Govt steps up to protect film property rights

Nadya Natahadibrata, The Jakarta Post, Jakarta

The Creative Economy Agency, along with the Communications and Information Ministry and Law and Human Rights Ministry, has agreed to step up efforts to protect intellectual property rights and tackle piracy in the film industry.

“We have the authority to crack down on piracy sites but we have limited capacities, therefore we need the public to help us by informing us of websites that violate the intellectual property rights regulation,” Communications and Information Minister Rudiantara said during a discussion on how to protect and monetize property rights in the film industry at JS Luwansa hotel in Jakarta on Wednesday. Indonesia is a home to many online piracy websites.

Creative Economy Agency head Triawan Munaf said that one of the agency’s main agendas this year was to boost efforts to protect IP rights. The agency would immediately sign a memorandum of understanding (MoU) with the Law and Human Rights Ministry’s directorate general for intellectual property rights to strengthen its fight against the infringement of intellectual property rights.

“The film industry does not significantly contribute to the country’s GDP [gross domestic product] in the creative sector. Piracy hampers the growth of this industry,” Triawan said.

Association of Indonesian Film Producers (APROFI) head Sheila Timothy said that with the protection of intellectual property rights, moviemakers can develop films into other creative products, including games, books, music, as well as performance art.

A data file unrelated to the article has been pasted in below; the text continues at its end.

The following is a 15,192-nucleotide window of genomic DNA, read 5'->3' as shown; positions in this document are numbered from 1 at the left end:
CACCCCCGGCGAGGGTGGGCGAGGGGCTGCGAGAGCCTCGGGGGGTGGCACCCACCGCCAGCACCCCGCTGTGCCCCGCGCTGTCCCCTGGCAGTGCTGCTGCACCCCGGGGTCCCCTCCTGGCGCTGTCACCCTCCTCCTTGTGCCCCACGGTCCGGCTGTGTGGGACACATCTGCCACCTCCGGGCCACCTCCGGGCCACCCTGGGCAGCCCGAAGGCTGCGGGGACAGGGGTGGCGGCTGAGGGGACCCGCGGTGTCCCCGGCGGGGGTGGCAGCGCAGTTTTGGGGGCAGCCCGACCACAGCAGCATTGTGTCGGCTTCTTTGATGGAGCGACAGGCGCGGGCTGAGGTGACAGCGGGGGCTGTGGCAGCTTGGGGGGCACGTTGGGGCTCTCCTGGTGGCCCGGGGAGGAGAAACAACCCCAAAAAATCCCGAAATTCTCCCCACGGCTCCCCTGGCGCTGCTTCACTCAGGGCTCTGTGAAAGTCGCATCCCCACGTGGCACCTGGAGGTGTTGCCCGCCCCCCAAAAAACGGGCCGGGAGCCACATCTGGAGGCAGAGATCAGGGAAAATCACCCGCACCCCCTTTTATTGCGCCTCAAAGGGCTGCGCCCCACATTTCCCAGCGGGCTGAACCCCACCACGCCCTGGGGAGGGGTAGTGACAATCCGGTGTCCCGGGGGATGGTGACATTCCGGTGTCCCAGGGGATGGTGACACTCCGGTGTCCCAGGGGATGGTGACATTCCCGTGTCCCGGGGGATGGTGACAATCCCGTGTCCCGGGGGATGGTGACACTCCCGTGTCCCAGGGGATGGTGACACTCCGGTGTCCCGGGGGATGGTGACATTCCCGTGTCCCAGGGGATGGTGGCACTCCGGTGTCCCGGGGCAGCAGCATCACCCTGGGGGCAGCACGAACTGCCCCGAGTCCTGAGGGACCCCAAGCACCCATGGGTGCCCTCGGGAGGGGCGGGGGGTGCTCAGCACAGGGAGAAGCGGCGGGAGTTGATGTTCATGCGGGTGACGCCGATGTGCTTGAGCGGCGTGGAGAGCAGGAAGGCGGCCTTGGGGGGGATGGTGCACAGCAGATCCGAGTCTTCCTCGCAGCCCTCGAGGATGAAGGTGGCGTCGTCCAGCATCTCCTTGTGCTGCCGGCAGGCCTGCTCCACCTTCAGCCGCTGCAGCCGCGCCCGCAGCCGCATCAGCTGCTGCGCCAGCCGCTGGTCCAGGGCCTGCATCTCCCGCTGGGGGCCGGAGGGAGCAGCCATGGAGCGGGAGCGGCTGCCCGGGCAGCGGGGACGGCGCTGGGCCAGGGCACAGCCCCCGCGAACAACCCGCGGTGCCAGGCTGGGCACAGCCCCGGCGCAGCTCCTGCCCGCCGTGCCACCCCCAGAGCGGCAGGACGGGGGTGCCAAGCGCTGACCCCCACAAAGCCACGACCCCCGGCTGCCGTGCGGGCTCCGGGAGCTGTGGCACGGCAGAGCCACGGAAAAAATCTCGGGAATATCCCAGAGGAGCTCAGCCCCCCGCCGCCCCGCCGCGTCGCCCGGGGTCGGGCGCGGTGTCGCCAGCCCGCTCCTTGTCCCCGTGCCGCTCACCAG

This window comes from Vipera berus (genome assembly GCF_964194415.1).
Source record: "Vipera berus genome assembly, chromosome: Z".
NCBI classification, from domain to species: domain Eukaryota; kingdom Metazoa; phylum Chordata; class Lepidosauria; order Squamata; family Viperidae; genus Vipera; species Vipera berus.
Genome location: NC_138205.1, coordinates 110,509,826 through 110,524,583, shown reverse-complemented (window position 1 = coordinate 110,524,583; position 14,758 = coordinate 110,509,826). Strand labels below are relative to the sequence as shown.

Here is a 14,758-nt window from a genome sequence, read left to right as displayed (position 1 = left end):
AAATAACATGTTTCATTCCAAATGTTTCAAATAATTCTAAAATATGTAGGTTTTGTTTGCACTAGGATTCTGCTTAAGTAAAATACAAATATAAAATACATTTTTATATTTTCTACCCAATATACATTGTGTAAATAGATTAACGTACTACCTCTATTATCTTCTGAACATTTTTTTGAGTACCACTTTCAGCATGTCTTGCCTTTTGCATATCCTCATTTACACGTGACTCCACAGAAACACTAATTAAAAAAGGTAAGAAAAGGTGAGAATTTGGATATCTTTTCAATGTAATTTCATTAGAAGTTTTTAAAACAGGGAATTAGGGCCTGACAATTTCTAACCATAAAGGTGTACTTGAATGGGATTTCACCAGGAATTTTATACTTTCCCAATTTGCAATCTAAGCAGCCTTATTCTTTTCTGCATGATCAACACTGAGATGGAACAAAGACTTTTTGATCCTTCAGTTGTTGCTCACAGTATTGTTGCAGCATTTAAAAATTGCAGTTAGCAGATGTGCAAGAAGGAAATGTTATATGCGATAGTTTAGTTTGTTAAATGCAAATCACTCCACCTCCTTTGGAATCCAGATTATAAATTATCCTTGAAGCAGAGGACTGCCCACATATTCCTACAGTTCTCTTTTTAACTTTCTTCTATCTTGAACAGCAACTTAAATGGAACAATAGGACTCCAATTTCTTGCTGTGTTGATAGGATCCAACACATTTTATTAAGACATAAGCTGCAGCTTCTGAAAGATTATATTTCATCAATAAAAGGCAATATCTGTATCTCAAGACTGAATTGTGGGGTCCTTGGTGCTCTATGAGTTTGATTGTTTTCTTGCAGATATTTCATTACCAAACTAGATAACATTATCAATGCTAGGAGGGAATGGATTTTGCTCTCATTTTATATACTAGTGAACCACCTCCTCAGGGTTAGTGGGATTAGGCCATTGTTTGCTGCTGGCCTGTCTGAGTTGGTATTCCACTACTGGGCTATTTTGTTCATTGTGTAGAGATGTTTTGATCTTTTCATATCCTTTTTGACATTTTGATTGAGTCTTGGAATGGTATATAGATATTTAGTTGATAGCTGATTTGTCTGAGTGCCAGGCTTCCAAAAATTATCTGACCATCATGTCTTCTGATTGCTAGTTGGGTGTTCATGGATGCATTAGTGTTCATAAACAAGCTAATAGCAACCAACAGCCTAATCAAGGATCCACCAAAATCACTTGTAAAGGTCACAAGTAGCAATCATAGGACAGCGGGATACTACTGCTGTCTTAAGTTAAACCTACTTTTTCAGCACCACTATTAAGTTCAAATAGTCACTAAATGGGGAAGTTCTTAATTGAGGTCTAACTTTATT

Vice President Jusuf Kalla said that in addition to urging the Law and Human Rights Ministry to immediately enforce the law on piracy, making movie watching affordable for all would also encourage the public to stop obtaining pirated movies.

“The country’s movie watching habit is low. Movie tickets are relatively expensive; obviously lower-income people cannot afford them. We have to encourage more people to watch movies by providing more affordable theaters,” Kalla said.

The law and human rights ministry would set up the LKM (Collective Management Body), which would collect and channel royalties owed to the owners of intellectual property rights, said Ahmad M. Ramli, head of the intellectual property rights directorate general.

It was aimed at increasing the country’s GDP from the intellectual property rights sector to 6 percent from the current 2 percent. Indonesia’s GDP from the creative sector currently stands at Rp 641 billion (US$49.37 million), far less than Singapore’s $5.2 billion and South Korea’s $93.6 billion.

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